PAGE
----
I was having a hard time getting into The Smell of Telescopes by Rhys Hughes, reading it downstairs just a couple of pages at a time. So I moved it upstairs and was able to enjoy it much more, plowing through it's 461 pages for longer stretches at a time and giving it the attention required to keep up.
I began the book believing it was a novel, but then thought it was a collection of short stories since each chapter read as a self-contained story. While the stories seemed to possibly be set in the same, strange, world, they were each about different characters. Then as I got further into the book characters started to reappear, sometimes with characters from other chapters and I realized that the book, novel if you will, is a collection of interconnected stories.
In a way this book is a microcosm of Rhys' full body of work where he states his goal is to write 1000 interconnected stories. I did note some connections in Telescopes to his earlier novel The Eyeliad. (By the way Rhys, I hope you are keeping an index of all these connections and not leaving it to readers to drive themselves crazy trying to map out.)
If you have not read any of Rhys' books yet (I've read six novels and collections so I'm starting to get a feel for him), they could best be described as fantasy. Not fantasy as in Sword and Scorcery, but more like Peter Pan. State an idea like, "if children live on this island they never grow old," make that the underlying logic of your story, and run wild with it. But the most enjoyable thing about reading Rhys, besides trying to keep up with the whimsical logic of the stories, is the joy of reading the writing itself. Here is an example:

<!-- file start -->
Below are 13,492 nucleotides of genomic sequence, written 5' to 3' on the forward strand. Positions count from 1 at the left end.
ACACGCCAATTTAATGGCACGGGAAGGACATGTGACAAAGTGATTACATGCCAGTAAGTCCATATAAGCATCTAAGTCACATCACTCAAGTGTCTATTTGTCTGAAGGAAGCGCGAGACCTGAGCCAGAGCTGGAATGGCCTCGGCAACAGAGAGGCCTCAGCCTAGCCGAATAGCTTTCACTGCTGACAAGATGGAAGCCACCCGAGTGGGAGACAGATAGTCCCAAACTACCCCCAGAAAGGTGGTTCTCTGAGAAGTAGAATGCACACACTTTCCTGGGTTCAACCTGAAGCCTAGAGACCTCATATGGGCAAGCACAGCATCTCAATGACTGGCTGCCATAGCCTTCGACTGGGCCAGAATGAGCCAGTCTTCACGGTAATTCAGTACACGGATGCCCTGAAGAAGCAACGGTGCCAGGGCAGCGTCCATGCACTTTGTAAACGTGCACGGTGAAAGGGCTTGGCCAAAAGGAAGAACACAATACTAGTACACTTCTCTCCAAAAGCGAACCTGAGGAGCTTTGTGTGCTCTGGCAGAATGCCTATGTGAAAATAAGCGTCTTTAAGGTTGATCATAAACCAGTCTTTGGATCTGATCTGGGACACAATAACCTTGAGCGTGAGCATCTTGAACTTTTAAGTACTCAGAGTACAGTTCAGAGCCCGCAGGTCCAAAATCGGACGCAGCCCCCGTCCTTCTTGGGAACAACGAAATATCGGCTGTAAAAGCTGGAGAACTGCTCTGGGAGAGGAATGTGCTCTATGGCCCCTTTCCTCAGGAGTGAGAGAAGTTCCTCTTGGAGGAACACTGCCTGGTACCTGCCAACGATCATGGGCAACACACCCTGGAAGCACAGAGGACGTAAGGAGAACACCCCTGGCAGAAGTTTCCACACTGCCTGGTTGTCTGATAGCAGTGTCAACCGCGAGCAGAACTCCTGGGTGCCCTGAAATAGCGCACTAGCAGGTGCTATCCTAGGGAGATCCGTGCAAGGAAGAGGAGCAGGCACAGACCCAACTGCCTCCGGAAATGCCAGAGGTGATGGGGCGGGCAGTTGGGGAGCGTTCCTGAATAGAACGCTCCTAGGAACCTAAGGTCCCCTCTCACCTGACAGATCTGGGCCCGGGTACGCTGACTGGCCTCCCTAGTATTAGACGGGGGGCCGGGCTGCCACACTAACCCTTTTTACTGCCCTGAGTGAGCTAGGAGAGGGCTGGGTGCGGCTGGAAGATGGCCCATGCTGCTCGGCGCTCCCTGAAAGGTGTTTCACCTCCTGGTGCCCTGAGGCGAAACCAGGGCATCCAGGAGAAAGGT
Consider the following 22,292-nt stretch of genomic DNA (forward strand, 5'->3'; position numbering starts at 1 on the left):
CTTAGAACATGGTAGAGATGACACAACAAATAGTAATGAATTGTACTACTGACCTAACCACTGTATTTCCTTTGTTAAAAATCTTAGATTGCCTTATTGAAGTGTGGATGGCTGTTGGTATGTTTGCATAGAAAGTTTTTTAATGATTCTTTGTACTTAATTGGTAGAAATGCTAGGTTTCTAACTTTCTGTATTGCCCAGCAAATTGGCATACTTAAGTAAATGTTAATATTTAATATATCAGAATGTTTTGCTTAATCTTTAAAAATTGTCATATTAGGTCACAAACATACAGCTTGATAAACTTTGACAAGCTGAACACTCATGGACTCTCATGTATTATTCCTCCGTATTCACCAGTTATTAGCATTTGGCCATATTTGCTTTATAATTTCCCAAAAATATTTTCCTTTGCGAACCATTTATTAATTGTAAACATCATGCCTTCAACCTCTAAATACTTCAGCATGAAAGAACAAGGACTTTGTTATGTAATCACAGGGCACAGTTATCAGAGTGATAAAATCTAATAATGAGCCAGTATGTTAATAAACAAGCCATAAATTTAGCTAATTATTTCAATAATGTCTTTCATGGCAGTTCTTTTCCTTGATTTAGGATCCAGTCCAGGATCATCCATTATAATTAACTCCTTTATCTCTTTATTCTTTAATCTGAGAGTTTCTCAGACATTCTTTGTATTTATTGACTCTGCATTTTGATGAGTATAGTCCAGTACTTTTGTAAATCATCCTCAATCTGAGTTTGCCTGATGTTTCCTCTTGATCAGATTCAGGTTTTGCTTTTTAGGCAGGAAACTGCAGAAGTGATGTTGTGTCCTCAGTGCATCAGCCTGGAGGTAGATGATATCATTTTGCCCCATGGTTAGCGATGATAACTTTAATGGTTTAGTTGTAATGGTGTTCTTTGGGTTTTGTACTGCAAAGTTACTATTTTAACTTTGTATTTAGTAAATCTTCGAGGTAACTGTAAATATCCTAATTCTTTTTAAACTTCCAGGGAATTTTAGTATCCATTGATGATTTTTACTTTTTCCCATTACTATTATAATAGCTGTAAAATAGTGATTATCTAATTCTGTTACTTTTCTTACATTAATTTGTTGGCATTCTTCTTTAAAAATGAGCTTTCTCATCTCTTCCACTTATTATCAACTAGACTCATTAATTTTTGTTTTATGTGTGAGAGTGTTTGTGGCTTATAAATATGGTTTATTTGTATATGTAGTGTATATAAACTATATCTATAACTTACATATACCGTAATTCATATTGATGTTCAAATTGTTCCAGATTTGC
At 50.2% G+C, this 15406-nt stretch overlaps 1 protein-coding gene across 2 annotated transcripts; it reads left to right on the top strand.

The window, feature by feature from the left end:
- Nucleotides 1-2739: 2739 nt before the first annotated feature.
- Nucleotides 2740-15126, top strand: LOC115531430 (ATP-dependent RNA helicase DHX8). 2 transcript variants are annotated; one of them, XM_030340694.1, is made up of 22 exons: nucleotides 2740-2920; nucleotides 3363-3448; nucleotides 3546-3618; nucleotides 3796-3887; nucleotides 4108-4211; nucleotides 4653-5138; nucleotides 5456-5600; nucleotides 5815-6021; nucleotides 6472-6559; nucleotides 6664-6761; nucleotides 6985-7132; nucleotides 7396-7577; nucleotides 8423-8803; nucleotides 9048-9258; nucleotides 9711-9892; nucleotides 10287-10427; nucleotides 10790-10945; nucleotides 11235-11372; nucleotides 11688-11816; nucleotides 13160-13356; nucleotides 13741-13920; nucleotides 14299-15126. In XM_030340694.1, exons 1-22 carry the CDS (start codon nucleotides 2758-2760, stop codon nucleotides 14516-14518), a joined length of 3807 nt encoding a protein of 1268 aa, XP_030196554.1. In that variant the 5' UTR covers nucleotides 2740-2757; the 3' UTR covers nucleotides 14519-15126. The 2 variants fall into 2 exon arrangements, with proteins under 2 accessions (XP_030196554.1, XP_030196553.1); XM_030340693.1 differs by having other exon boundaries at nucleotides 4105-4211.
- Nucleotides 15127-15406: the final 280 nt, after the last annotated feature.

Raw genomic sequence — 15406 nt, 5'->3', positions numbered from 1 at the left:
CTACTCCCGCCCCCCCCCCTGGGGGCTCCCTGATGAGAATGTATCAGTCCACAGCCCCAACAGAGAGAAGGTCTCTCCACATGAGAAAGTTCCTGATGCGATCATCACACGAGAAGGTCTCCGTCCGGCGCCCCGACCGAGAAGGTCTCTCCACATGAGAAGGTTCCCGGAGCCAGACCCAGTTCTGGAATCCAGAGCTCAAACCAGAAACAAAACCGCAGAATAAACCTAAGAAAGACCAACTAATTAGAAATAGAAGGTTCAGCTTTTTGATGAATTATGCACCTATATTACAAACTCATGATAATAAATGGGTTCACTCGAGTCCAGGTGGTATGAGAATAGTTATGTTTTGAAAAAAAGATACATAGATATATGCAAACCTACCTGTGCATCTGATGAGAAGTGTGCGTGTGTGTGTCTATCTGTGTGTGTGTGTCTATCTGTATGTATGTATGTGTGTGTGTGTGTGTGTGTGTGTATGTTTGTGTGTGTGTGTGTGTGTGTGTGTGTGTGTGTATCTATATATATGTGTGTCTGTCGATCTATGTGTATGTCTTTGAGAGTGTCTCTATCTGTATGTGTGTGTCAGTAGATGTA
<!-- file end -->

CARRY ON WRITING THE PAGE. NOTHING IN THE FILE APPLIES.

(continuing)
"All I require" the blue dwarf cried, as he placed his hand on my knee, "are your trousers and your soul."
"Oh, little man," said I, "this is a foolish request! They are both too large for you. They would flap in the wind and set up a commotion. Who would want to be your friend then? You would have to shout above the noise: 'Blueberry pie at my house.' Even so no-one would come to visit. You would have to sit alone, absurdly attired.
"But let me tell you of the time I bartered both. The world was a younger place then; we did not value so highly such things as trousers and souls. The former were objects merely to be worn; the latter were baubles brought out over dinner to amuse guests. Neither had pride of place in the wardobe, as they do now."
And as you try to follow the logic of this chapter, I'll warn you now the most important part of that excerpt, as the book unfolds, is the blueberry pie! I don't think I've ever read anyone with an imagination quite like Rhys Hughes, and that's saying something. I'm looking forward to reading Stories from a Lost Anthology next.
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3 years ago